Yahweh Rapha Medical Center Promotional Team

L to R: Victor Zaragoza, Dr. Gisela Kovacs, Dr. Ricardo Escamilla, Francisco Martinez

The Lord truly blessed the team's time in the United States as they visited different churches and made many connections that we trust, in the Lord's time, will bring fruit to make the Yahweh Rapha Medical Center project a reality.

Thanks to connections through several Fishers of Men supporters, the team was able to visit The Toledo Hospital and share with many people there, including administrators and board members, the vision the Lord has given us for the Yahweh Rapha Medical Center. The Toledo Hospital is already saving medical equipment in excellent working condition to be installed in the hospital as soon as it is built!

The promotional team on their visit to The Toledo Hospital

The team also visited the Medical Mission Hall of Fame founded and directed by Dr. Larry Conway where used medical equipment is also being held for the medical center project.

Among the unique opportunities that the Lord provided during the team's visit, was that of a television interview for channel 24 news in Toledo, Ohio.

The team being interviewed for the local news

The story that the news team chose to highlight was that of a member of Julie's Dad's church (Dave Claassen pastors Mayfair Plymouth Church in Toledo, OH) who collects scrap metal to help support Fishers of Men after being inspired by the story of our daughter Martha. It was the perfect story to share as Martha's story shows the beautiful integration of the Evangelistic Medical Mission Crusades (EMMC) and Refuge Ranch. Martha joined our family here at Refuge Ranch as a direct result of an EMMC.

The story also illustrates how your support directly impacts and affects the lives of hundreds of people by making the crusades possible, which affords many the opportunity to accept Jesus Christ as their Lord and Savior and, on several occasions, has given a child the opportunity to become a part of our family. Your support also makes daily life at Refuge Ranch possible, which results in children's lives being transformed one day, one hour at a time. Now your support, and that of so many others, will make the Yahweh Rapha Medical Center a reality and thousands of more lives will be changed here on earth and for eternity. Thank you!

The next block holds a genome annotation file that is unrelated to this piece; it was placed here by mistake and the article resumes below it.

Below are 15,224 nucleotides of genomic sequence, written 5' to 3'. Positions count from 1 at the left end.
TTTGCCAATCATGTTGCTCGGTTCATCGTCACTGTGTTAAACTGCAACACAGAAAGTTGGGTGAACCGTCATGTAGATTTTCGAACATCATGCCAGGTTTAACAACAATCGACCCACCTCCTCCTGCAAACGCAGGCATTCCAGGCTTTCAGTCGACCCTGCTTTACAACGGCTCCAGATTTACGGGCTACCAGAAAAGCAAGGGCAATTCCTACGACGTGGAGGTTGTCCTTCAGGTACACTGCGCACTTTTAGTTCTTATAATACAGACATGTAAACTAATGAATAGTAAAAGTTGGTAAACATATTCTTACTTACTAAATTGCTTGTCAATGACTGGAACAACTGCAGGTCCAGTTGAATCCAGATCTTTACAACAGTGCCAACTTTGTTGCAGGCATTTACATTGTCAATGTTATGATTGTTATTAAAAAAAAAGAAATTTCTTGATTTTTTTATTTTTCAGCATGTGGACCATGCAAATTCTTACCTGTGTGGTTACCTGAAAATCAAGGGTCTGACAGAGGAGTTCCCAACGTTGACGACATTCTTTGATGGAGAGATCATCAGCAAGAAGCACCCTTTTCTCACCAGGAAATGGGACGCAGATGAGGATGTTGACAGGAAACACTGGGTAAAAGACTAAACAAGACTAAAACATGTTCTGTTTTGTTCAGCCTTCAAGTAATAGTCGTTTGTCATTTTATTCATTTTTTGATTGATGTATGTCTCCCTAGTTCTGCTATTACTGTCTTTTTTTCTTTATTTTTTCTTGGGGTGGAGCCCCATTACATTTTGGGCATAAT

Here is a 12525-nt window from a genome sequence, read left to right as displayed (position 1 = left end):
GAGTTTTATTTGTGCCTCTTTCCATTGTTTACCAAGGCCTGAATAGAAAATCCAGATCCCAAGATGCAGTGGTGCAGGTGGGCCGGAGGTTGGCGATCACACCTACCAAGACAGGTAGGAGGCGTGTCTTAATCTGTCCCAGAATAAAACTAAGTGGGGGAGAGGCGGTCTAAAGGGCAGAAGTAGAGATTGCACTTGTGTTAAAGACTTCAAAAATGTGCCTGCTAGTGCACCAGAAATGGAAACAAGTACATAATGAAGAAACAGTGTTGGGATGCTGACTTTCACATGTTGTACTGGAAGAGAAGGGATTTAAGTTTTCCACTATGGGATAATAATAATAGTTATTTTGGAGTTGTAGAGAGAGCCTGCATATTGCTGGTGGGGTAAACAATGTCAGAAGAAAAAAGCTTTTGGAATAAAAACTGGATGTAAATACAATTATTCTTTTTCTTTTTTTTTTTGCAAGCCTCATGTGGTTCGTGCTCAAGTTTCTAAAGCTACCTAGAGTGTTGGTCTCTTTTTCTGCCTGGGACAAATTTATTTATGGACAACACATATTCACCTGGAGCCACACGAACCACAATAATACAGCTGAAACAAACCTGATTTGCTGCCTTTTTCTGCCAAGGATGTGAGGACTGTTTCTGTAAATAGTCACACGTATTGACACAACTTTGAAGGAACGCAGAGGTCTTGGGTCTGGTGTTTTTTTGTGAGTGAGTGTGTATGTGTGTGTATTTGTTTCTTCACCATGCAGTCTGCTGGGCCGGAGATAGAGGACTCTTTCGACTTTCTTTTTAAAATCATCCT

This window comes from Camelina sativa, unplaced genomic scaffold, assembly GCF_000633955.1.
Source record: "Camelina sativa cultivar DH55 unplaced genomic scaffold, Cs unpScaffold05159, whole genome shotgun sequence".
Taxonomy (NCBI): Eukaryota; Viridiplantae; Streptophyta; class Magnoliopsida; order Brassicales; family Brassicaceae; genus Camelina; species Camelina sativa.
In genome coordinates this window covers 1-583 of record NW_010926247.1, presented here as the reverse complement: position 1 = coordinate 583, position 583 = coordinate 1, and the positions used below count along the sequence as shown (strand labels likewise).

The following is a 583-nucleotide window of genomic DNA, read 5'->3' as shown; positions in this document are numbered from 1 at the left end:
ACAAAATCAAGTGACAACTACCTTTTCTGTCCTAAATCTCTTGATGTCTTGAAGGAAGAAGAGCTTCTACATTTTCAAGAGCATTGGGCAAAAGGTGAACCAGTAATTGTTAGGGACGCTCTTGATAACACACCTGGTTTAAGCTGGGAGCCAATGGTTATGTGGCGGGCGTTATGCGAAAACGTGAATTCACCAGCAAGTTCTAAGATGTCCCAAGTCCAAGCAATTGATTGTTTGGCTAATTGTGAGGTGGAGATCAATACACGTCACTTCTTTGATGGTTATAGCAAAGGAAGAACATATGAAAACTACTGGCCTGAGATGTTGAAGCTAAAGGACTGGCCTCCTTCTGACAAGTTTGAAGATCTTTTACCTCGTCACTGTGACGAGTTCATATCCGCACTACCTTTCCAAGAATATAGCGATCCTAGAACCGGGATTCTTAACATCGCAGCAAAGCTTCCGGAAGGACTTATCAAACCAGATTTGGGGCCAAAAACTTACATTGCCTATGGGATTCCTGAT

Click on the following link and enjoy watching the TV interview for yourself! We praise and thank the Lord for each one of these opportunities and pray that His name would be exalted and glorified and His kingdom would continue to grow here on earth!\news\lists\videos&id=363652

Saturday, November 7, 2009

"Contruction Experience" by Ashleigh

I thought you all would enjoy a photo blog about the cement pour that we had yesterday to finish the roof of the basement. I do not work much with the construction aspects of the ministry but my knowledge has definitely increased since living here. I couldn't even begin to tell you how large amounts of cement is poured in the United States, this may be similar...and it may not be. :)

The first thing to arrive at a little before 7am was the pump truck. The cement trucks dump the cement into the pump truck which them pumps it to the location you want it.

This next picture is of the man who was overseeing all of the work. He controlled not only where the "arm" (I really have no idea what it is really called) of the pump truck but also the flow the cement that was being pumped.

This man was directing the end of the "arm" of the pump and making sure that it was spreading evenly.

Mark Marshall was running a vibrator through the poured cement to make sure that their was no air pockets in the cement. Victor was also on the roof moving the small generator around behind Mark since that is what was powering the vibrator.

We hired several men during the last couple of weeks to help with getting ready for the pour. John (in the white shirt) is one of our core Crusade staff down here. Because of all that he and his wife do for the ministry they are not able to hold full time jobs. It was nice to offer him the opportunity to work for several weeks with the construction. In this picture John and Cirino are leveling the poured cement.

And I chose this picture as the last one of the "finished" pour as well as Lucy photo journalizing the monumental event with me. :) I figured all the Shiloh people would appreciate it!
So, that is what happened yesterday. If I remember correctly (which may not be) the forms have to sit for two weeks before they can start taking them down. We are all excited to see the progress that has been made toward the finishing of the Marshall's apartment and the laundry room for Refuge Ranch! Thank you all for your prayers for provision and safety!